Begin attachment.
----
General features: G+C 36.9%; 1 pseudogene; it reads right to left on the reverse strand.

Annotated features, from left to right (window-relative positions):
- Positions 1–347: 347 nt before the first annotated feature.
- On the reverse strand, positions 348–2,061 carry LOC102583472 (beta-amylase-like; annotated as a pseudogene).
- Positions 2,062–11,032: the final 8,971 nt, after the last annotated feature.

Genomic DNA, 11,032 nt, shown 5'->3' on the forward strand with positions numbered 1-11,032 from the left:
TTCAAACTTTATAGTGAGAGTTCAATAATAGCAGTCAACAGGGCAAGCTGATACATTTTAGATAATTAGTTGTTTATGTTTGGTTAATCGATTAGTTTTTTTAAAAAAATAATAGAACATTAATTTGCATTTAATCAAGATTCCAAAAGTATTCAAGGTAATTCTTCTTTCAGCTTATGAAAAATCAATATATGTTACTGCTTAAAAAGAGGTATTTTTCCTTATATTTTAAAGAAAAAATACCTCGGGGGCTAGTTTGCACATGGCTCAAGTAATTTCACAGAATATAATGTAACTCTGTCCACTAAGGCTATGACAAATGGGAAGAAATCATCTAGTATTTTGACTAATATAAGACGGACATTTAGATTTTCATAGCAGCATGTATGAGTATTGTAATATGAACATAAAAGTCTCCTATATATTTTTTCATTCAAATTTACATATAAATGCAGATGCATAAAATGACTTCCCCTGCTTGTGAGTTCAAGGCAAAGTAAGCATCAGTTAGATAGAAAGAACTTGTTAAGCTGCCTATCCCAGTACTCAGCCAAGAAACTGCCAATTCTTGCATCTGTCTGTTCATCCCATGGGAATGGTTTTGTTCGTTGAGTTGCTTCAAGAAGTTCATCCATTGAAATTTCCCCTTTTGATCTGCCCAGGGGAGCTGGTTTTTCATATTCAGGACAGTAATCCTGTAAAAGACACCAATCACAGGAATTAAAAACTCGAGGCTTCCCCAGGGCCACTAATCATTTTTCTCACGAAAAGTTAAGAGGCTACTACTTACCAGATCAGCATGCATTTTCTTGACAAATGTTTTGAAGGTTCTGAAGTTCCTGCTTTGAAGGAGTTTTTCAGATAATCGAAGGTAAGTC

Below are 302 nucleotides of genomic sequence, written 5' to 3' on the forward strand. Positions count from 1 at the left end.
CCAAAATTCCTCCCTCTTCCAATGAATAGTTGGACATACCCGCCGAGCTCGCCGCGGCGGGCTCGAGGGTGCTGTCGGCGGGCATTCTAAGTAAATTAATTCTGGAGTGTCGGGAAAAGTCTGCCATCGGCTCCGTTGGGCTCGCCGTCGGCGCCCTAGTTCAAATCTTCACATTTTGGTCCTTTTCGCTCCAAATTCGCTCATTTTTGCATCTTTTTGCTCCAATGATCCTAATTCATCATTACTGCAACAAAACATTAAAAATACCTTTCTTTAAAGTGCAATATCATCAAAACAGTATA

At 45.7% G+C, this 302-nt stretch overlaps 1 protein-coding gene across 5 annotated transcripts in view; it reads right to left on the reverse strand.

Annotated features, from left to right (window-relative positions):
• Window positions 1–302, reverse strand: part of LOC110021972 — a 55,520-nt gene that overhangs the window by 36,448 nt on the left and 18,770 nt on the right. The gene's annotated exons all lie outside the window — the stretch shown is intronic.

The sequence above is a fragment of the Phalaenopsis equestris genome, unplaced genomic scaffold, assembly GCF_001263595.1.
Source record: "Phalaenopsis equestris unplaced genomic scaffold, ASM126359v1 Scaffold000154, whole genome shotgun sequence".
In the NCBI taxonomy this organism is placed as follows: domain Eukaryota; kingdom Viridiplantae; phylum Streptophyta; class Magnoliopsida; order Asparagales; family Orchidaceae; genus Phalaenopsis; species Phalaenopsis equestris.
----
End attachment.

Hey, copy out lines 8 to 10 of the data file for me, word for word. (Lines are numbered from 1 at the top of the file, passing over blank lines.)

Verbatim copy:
Below are 302 nucleotides of genomic sequence, written 5' to 3' on the forward strand. Positions count from 1 at the left end.
CCAAAATTCCTCCCTCTTCCAATGAATAGTTGGACATACCCGCCGAGCTCGCCGCGGCGGGCTCGAGGGTGCTGTCGGCGGGCATTCTAAGTAAATTAATTCTGGAGTGTCGGGAAAAGTCTGCCATCGGCTCCGTTGGGCTCGCCGTCGGCGCCCTAGTTCAAATCTTCACATTTTGGTCCTTTTCGCTCCAAATTCGCTCATTTTTGCATCTTTTTGCTCCAATGATCCTAATTCATCATTACTGCAACAAAACATTAAAAATACCTTTCTTTAAAGTGCAATATCATCAAAACAGTATA

At 45.7% G+C, this 302-nt stretch overlaps 1 protein-coding gene across 5 annotated transcripts in view; it reads right to left on the reverse strand.